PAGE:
The boss remembers previous contests in the competition and discusses his respect for our opponents as we prepare for the UEFA Super Cup against Liverpool in Istanbul.
Frank Lampard’s memories of being involved in the UEFA Super Cup as a player still appear sharp in his mind. He captained the Blues, first in Monaco and then in Prague, both times ending up on the losing side, making it one of the few pieces of club silverware he failed to collect during a glittering 13-year career at Stamford Bridge.
A winning mentality means that any gap in the trophy cabinet leaves a lingering feeling of regret and our new head coach clearly feels there is an element of unfinished business with this particular showpiece occasion.
While the defeat on penalties to Bayern Munich in 2013 was a more unfortunate loss, it is the manner of being beaten 4-1 by Atletico Madrid in the aftermath of our Champions League heroics that clearly still irritates Lampard.
‘We came off the back of our Champions League win where we were the underdogs and we weren’t expected to win it so we celebrated it, enjoyed it and I don’t think we realised exactly what we were coming into,’ he admitted.
‘Atletico were a first-tier team in Europe but we had just won the Champions League. We felt like we were the big boys and we were absolutely stunned and shocked when they deservedly sent us home, which was a terrible game for us.’
We competed more capably 12 months later and were denied by victory by Javi Martinez’s late equaliser, before succumbing to Pep Guardiola’s side on spot-kicks. Lampard netted his but Romelu Lukaku’s miss gave the Germans victory.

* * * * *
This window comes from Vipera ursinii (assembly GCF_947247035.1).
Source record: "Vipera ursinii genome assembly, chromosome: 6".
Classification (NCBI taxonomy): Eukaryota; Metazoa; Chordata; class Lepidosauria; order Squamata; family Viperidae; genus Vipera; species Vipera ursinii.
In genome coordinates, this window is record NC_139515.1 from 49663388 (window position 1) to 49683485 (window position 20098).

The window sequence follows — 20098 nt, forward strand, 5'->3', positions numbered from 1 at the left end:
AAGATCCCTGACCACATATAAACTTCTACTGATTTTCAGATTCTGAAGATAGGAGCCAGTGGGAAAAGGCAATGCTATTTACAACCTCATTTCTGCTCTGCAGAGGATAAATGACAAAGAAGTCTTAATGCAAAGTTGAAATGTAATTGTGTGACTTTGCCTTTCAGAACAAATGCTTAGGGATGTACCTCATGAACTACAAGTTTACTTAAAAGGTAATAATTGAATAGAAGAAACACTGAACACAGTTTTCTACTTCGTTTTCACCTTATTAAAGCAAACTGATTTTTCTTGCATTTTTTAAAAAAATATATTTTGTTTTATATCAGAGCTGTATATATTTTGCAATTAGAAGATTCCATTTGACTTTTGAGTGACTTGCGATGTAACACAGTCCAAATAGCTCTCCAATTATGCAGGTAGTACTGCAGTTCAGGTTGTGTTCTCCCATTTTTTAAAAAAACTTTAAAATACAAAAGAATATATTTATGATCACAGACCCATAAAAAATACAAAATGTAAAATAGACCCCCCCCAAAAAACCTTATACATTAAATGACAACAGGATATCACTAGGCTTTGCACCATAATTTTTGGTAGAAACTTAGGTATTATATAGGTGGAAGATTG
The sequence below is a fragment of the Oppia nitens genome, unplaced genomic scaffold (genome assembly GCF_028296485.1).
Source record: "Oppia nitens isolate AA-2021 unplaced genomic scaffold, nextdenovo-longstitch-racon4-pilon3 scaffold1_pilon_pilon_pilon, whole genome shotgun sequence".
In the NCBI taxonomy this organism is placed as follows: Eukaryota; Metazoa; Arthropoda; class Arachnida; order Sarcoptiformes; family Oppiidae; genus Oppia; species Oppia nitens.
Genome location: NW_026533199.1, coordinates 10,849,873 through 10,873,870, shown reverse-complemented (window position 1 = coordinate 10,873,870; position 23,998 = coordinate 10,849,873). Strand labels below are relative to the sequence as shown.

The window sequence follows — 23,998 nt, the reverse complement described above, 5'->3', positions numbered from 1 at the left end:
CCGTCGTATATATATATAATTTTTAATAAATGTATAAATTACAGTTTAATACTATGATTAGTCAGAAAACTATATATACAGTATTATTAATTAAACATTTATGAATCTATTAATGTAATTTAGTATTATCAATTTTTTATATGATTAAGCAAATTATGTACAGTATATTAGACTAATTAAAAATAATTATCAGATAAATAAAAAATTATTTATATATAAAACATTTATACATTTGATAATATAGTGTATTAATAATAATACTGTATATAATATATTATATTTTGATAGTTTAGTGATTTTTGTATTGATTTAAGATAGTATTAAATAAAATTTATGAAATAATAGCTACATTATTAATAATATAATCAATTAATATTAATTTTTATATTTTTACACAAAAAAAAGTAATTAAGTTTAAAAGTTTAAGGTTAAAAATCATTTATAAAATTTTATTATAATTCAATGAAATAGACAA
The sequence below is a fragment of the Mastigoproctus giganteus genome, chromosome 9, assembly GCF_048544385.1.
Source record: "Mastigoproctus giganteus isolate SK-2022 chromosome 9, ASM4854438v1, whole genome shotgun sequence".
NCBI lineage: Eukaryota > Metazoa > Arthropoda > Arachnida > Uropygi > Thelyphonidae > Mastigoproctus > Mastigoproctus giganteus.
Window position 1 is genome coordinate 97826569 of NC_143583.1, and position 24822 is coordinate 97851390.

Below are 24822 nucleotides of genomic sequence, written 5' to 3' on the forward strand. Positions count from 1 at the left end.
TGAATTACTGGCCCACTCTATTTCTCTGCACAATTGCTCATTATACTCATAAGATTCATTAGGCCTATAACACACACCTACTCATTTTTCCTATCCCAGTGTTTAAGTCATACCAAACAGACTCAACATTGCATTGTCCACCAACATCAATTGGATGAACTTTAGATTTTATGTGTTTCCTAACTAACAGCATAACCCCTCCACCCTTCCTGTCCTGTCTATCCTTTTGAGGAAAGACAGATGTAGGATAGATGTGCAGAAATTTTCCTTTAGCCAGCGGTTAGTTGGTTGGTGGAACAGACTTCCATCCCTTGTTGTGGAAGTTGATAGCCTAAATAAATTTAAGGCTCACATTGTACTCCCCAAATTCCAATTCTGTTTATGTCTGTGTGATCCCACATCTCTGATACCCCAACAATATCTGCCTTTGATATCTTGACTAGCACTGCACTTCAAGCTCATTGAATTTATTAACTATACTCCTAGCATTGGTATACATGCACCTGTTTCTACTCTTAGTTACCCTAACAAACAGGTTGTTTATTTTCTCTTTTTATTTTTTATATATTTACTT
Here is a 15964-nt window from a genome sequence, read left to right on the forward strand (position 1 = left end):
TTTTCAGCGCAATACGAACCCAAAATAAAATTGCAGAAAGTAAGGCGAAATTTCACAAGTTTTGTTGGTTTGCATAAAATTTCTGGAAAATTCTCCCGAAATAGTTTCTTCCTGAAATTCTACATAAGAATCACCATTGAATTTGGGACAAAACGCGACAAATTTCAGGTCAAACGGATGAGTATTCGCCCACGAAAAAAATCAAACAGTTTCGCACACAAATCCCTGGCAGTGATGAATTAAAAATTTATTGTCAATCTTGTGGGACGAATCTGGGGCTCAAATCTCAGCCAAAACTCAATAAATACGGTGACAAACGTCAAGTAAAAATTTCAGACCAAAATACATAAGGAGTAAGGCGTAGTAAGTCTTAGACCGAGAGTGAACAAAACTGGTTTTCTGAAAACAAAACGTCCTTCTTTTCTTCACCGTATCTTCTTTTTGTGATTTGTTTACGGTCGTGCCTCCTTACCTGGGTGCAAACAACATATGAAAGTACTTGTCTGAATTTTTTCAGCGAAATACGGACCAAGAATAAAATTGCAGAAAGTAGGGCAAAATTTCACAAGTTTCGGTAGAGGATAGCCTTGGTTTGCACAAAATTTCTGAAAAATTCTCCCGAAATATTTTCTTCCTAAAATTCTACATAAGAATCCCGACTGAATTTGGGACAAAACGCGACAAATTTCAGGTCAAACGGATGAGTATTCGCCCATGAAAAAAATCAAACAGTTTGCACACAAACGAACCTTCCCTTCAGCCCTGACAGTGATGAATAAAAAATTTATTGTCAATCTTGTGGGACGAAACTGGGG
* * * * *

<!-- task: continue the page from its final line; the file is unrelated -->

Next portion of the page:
‘Bayern Munich was completely different,’ continued Lampard. ‘We put in a really good performance and could’ve won the game but they scored in the last moments and then we lost on penalties.
‘I’ve had two great examples of a really important game that you don’t win in two different ways and it makes you more determined to win it.
‘We need to be absolutely ready because it’s a cup that the club desperately wants to win. I’ve never won it, a lot of the players have never won it, so we have to give it everything.’
Liverpool’s European record under Jurgen Klopp is impressive, with the Reds beaten in the Champions League final in 2018 before returning to take the crown against Tottenham in Madrid in June. As a senior player aspiring towards a successful transition into coaching, Klopp caught Lampard’s eye as much for his inimitable management style as well as the football his teams played.
‘I love the challenge of going up against a man that I have so much admiration for as a person, in terms of his character and personality that we see from the outside and also the way his players relate to it,’ explained Lampard.
‘Man-management can be as important as tactics and he is a man who knows how to get everything out of his players, the squad and the club. For me, to have the personal challenge as a manager to go up against him is an honour.
‘I’m proud to manage a club like Chelsea up against a club like Liverpool, against a manager like Jurgen Klopp. It’s a challenge that I want to get right and I want to try to win.’
A performance that was deemed positive overall at Old Trafford was overshadowed by the result, with Lampard citing profligacy in front of goal and mistakes in our own box as particularly significant contributors towards defeat. Three days on, with Liverpool benefiting from almost 48 hours of additional rest than the Blues, Lampard has urged his players not to leave the field with similar regrets in Istanbul.
‘Going up against a team with the quality of Liverpool in a final is as tense as finals can be,’ he said. ‘You can lose them because finals are very tough but what you cannot do is lose on the premise that you weren’t prepared or didn’t have the hunger to try to win a game of this magnitude.
‘It’s going to be tough but we cannot walk off the pitch and think ‘we could have done that’ or ‘we missed that opportunity’ or ‘we weren’t quite ready’. We can’t make any excuses for ourselves. We have to be prepared to win the match.’